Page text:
It was dinner time at the outdoor garden party in Bel-Air. But instead of gourmet food on expensive china, guests ladled home cooking from a variety of potluck dishes onto plastic trays. They even brought their own tables and chairs, and there wasn't a maid in sight.
In a community where many fabulously wealthy residents prefer to insulate themselves behind the high walls and shrubs of lavish estates, the residents of this west Bel-Air neighborhood gathered Sunday for something much more down to earth: a block party.
With their million-dollar homes and mountain views, Linda Flora Drive and Orum Road seem an unlikely setting for such old-fashioned neighborliness. But residents say their block party is an annual tradition that remains unbroken since it was first held in 1953.
"Each year it's changed," said Clara Berry, whose family was the first to move into the neighborhood in 1951. "New people have moved in and old people have left. But I think it's wonderful that we still get together."
Families from more than 50 homes on the two dead-end roads throw the bash each year in the street or someone's back yard. Even in 1961, when the Bel-Air Fire burned down the neighborhood, residents gathered among the ashes to keep the tradition alive.
"After the fire, you could see smoke rising and just the fireplaces standing," said Berry, who barely had time to grab her two children and escape before her house caught fire and burned to the ground. "It was really eerie."
The fire burned 5,850 acres and destroyed or damaged 447 homes. The block party was held on the foundation of one of the destroyed homes. Turnout was low, Berry said, but those who attended offered each other emotional support, shared sad stories and debated among themselves whether to rebuild or move.
Berry, 71, wore a straw Panama hat with fresh rosebuds circling the headband in keeping with the flower theme of this year's party. About 80 guests attended the event, which was held in the back yard of plastic surgeon Ian Brown.
In the afternoon, children arrived for swim races in Brown's pool. During dinner, costumed residents took turns explaining their outfits. Connie Goldman, a bag of fertilizer perched atop her head and a coil of hose slung over her shoulder, started her explanation with the question, "How does my garden grow?"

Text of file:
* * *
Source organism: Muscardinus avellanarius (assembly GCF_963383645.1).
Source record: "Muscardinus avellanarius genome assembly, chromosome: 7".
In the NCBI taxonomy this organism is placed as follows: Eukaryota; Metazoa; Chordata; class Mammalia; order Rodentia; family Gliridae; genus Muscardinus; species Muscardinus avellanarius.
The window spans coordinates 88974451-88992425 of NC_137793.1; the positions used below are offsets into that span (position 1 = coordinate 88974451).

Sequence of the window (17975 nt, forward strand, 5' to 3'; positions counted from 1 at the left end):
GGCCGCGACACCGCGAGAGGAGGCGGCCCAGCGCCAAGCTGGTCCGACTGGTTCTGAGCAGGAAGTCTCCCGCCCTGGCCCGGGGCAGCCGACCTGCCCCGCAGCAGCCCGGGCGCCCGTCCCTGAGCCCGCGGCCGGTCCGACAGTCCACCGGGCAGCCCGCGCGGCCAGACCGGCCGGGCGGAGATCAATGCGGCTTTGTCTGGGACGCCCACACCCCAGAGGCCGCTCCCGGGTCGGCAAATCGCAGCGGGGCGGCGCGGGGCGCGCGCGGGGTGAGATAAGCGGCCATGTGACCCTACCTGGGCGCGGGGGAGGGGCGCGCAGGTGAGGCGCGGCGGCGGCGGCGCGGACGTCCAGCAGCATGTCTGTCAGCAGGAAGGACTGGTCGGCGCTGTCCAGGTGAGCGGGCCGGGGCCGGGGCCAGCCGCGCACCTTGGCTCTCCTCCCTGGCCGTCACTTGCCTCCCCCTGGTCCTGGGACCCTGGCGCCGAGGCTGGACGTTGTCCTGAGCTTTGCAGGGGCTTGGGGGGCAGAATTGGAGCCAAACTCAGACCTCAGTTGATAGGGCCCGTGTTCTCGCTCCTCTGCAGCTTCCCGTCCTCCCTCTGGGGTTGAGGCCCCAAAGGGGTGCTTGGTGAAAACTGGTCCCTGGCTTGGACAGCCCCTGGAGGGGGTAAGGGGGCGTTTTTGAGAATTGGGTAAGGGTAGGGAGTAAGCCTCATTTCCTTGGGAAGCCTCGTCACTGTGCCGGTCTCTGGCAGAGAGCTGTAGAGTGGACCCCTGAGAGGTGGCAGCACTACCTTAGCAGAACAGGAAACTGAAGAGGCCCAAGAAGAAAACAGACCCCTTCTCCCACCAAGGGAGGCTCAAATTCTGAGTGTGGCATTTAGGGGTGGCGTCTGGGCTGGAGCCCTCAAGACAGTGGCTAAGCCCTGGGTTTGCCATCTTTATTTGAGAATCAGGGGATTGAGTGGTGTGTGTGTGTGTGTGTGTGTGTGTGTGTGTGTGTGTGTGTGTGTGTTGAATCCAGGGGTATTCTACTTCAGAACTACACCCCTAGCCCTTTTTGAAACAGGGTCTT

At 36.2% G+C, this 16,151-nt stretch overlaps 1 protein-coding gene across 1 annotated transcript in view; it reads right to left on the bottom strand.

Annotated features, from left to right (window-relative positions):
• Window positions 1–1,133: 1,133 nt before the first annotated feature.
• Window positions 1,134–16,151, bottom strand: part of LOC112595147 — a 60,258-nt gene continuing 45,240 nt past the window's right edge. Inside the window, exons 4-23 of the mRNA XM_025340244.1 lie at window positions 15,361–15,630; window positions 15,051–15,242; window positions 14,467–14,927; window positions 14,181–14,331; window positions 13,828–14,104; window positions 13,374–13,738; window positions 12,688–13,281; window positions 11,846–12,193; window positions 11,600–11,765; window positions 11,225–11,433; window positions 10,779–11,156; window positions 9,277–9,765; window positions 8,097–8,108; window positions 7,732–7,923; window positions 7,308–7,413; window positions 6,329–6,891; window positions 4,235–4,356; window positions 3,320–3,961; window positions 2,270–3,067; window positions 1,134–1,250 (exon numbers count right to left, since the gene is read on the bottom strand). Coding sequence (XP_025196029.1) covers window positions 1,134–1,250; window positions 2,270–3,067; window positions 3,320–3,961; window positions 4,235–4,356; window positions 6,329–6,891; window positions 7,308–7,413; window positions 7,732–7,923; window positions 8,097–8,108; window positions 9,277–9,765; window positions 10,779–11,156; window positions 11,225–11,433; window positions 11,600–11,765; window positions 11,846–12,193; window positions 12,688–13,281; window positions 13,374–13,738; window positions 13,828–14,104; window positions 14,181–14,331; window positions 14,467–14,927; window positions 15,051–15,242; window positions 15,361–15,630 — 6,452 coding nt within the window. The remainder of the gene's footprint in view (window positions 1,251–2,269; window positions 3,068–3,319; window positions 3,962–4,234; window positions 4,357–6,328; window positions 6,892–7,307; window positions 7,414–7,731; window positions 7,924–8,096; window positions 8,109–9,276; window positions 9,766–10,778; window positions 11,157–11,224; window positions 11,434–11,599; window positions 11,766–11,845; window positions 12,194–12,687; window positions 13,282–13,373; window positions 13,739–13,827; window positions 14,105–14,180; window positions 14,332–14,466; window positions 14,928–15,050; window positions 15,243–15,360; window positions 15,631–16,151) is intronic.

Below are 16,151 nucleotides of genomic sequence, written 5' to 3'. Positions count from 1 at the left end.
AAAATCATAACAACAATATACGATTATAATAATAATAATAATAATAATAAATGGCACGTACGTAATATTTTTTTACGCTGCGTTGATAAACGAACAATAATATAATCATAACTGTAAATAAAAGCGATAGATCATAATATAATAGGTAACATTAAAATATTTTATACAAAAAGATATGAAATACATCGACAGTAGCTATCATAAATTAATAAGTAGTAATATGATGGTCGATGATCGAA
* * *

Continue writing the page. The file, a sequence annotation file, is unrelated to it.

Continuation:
Guests took turns at the microphone to update each other on what had happened in the last year.
On an ominous note, two LAPD officers took their turn to warn of a recent string of robberies in Bel-Air. The officers told how victims had been tailed home from shops and restaurants, then robbed in their driveways.
Children, oblivious to the speakers, ran in large circles in the garden.
"I think this is a great time to meet new people on the block and have fun," 10-year-old Ross Borden said.
His father, Rick, watched nearby. Last year, organizers got the party together so late that it became a Christmas party at his home, the investment banker said.
"It was a last-ditch effort," he said. "I think the older people expect the younger people to pick up the torch."
Marge Bowers, who started coming to the parties in 1959, said the block party tradition was started by resident Lorita Baker Vallely, a literary critic, lecturer and part-time actress who read stories to neighborhood children. Vallely began staging puppet shows and plays using children as actors, and parents started throwing a party around the productions.
The plays became more and more elaborate, with stage sets, costumes, lighting and sound. The plays stopped years ago when the number of young children dwindled, Bowers said.
Stage designer John Westmoreland, 43, started coming to the parties when he was 4. He remembers learning to swim with other children in the neighborhood and capping off the summer with the block party swim races.
"I know it's kind of silly," he said, "but everybody had pools built before we learned how to swim."
Westmoreland also directed and staged the block party plays for many years. He filmed one of them, a slick musical, which he played after dinner. Guests laughed at seeing themselves as children 20 years ago.
Although Westmoreland moved from the neighborhood when he went to college, he returns to the party each year.
"It's like coming home for Christmas, but a lot more fun," he said.
Ian Brown's wife, Judy Summers Brown, said she and her husband decided to host this year's party for the sake of their two children. Earlier, the family appeared in burlap sacks as the "spud family."
Still wearing a hat with potatoes hanging from it, Brown recalled her own memories of the joys of growing up in a neighborhood full of children.
"I guess I'm looking for a little bit of Pennsylvania in Los Angeles," she said. "I want to create a sense of community for my children, and for me, by reaching out to our neighbors."